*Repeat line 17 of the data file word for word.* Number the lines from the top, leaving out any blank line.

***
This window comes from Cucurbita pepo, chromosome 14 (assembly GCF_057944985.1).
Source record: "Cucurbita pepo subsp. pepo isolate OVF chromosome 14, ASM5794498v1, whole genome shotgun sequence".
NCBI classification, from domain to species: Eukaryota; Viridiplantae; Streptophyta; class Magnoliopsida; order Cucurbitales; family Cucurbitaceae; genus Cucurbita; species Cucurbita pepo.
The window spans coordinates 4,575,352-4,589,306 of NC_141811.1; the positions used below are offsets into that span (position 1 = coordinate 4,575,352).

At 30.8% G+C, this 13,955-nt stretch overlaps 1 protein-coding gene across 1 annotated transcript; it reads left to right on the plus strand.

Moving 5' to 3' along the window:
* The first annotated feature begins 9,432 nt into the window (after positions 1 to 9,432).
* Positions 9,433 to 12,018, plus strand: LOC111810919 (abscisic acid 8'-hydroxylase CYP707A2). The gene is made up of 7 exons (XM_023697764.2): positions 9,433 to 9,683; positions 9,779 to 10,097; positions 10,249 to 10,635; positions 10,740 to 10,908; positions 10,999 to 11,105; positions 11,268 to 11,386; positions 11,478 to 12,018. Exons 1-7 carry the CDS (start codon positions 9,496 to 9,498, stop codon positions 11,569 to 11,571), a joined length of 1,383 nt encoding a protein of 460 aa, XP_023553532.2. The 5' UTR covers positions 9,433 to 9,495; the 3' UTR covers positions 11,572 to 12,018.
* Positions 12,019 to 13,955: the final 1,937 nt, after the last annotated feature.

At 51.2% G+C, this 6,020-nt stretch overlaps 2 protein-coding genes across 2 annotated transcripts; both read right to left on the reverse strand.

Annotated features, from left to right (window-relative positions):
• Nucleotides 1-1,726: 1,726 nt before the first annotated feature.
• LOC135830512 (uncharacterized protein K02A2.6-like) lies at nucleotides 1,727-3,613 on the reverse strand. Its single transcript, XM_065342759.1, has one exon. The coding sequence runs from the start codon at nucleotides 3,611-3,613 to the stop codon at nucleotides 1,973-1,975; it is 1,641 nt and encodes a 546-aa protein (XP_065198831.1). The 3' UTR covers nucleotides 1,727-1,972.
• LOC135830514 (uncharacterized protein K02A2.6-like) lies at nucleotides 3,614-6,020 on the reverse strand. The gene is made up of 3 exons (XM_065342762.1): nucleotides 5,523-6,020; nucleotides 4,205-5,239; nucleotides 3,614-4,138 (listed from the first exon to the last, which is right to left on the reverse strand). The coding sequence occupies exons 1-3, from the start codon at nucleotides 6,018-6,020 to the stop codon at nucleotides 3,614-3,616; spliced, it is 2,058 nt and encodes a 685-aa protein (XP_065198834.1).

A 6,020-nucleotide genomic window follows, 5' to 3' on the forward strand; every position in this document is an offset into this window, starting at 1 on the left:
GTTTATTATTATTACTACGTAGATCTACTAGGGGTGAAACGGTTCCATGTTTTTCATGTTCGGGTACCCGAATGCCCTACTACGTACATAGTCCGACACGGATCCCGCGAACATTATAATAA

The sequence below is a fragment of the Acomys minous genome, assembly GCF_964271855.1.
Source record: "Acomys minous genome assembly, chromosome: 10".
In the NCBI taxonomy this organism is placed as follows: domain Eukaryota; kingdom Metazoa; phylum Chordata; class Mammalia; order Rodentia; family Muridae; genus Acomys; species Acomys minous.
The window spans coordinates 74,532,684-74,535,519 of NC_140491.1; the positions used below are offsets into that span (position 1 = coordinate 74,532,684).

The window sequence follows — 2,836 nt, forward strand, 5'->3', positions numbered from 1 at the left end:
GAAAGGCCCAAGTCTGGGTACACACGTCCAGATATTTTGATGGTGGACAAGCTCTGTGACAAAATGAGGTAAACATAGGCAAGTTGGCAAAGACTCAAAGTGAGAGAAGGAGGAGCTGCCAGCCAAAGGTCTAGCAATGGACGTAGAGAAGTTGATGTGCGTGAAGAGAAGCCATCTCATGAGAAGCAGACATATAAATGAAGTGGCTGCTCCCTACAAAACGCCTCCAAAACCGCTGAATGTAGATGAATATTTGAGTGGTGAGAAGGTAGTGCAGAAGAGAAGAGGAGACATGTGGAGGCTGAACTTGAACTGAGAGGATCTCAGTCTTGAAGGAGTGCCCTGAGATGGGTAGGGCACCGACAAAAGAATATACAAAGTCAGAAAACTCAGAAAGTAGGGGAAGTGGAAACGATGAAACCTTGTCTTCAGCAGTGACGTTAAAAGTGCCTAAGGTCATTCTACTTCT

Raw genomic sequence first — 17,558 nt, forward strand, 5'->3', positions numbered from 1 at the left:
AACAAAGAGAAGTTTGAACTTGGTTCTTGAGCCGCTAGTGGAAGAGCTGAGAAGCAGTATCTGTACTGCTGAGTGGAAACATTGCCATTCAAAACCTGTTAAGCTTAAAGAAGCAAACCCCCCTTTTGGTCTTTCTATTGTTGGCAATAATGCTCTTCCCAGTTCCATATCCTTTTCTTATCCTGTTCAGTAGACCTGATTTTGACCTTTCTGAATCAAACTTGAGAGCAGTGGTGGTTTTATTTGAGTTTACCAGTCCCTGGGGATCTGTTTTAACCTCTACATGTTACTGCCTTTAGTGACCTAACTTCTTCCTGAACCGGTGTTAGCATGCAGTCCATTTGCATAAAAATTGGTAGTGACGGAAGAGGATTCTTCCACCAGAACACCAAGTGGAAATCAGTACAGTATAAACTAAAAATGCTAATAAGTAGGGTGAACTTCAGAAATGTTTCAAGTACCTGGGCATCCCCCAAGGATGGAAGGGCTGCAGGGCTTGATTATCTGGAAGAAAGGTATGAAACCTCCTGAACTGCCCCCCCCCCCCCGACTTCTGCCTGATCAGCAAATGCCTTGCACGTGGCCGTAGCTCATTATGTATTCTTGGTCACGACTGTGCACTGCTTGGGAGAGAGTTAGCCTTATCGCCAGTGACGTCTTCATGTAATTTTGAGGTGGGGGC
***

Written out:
The sequence below is a fragment of the Acomys minous genome, assembly GCF_964271855.1.